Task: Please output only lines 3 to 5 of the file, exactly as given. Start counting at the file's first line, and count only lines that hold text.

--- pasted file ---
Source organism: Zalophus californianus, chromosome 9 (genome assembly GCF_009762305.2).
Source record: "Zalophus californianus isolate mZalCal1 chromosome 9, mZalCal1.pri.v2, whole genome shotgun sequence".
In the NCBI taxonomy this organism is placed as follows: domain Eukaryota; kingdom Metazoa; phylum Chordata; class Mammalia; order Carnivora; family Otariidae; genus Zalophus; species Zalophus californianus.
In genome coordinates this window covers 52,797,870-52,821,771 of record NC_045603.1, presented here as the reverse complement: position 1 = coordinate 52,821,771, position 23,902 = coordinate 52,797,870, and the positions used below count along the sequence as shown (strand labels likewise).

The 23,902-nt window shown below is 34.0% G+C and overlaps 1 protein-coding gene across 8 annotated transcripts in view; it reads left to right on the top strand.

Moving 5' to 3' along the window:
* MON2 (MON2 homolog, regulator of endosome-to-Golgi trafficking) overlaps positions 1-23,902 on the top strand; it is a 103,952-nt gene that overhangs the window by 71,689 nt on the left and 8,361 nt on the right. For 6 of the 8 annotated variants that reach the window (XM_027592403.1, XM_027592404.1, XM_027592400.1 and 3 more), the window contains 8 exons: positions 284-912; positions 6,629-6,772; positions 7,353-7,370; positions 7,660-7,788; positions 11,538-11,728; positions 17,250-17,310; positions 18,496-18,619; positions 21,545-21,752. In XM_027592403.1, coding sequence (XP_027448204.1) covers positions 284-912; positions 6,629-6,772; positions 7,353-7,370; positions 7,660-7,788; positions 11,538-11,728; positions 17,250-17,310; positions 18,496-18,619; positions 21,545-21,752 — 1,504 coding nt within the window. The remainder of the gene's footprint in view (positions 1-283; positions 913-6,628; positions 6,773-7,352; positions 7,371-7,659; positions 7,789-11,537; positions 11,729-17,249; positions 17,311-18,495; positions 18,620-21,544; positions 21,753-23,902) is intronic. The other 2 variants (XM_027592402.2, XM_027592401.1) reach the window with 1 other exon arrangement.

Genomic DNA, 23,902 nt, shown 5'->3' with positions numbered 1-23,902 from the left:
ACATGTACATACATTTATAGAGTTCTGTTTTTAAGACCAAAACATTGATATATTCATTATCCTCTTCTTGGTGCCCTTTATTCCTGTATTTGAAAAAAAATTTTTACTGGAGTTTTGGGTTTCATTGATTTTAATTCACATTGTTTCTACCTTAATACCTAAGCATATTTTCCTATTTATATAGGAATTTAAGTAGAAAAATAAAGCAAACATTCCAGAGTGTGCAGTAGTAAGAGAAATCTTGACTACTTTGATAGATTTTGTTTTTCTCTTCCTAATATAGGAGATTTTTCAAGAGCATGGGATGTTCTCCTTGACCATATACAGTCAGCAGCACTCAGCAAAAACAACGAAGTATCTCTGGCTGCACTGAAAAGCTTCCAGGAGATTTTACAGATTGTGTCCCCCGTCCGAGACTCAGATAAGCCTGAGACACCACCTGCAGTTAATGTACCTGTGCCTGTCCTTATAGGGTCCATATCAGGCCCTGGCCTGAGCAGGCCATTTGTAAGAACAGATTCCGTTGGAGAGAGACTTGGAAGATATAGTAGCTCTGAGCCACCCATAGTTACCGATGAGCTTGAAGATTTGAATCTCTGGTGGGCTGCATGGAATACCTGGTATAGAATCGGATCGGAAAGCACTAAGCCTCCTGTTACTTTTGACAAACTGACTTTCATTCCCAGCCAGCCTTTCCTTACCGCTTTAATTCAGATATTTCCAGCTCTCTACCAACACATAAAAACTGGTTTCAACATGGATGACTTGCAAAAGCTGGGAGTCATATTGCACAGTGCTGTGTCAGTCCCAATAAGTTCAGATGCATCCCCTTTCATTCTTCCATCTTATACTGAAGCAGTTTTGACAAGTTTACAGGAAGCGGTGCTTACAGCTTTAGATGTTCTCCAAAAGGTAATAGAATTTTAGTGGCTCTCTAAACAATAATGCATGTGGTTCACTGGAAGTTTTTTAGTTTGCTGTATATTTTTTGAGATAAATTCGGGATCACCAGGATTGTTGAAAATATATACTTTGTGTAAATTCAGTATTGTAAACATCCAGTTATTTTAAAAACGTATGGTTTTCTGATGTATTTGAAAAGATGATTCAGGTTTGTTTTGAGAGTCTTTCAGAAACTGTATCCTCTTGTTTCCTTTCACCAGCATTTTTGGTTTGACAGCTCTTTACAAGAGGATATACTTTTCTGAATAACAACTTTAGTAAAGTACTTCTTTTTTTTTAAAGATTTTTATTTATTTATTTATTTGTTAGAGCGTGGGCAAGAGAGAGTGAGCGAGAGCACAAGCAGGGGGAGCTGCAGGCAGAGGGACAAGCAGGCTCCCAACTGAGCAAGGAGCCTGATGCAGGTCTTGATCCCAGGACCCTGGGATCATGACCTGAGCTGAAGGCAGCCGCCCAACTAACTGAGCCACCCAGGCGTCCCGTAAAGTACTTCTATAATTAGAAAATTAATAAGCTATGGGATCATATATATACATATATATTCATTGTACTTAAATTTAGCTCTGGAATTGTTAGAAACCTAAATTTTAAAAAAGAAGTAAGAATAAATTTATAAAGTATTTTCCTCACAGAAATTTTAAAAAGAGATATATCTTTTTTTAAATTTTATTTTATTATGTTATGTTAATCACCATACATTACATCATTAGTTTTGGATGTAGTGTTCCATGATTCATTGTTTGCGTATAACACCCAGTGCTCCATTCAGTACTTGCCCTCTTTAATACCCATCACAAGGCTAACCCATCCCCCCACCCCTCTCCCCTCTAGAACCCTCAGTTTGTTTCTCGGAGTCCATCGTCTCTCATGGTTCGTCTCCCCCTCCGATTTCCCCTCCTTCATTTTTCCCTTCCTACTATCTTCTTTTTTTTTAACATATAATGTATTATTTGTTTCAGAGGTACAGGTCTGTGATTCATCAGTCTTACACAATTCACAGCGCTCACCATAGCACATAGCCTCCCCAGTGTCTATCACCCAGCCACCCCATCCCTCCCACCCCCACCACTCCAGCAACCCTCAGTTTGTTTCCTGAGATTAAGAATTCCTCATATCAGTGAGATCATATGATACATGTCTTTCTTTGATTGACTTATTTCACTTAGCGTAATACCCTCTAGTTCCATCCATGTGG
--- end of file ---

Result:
In the NCBI taxonomy this organism is placed as follows: domain Eukaryota; kingdom Metazoa; phylum Chordata; class Mammalia; order Carnivora; family Otariidae; genus Zalophus; species Zalophus californianus.
In genome coordinates this window covers 52,797,870-52,821,771 of record NC_045603.1, presented here as the reverse complement: position 1 = coordinate 52,821,771, position 23,902 = coordinate 52,797,870, and the positions used below count along the sequence as shown (strand labels likewise).

The 23,902-nt window shown below is 34.0% G+C and overlaps 1 protein-coding gene across 8 annotated transcripts in view; it reads left to right on the top strand.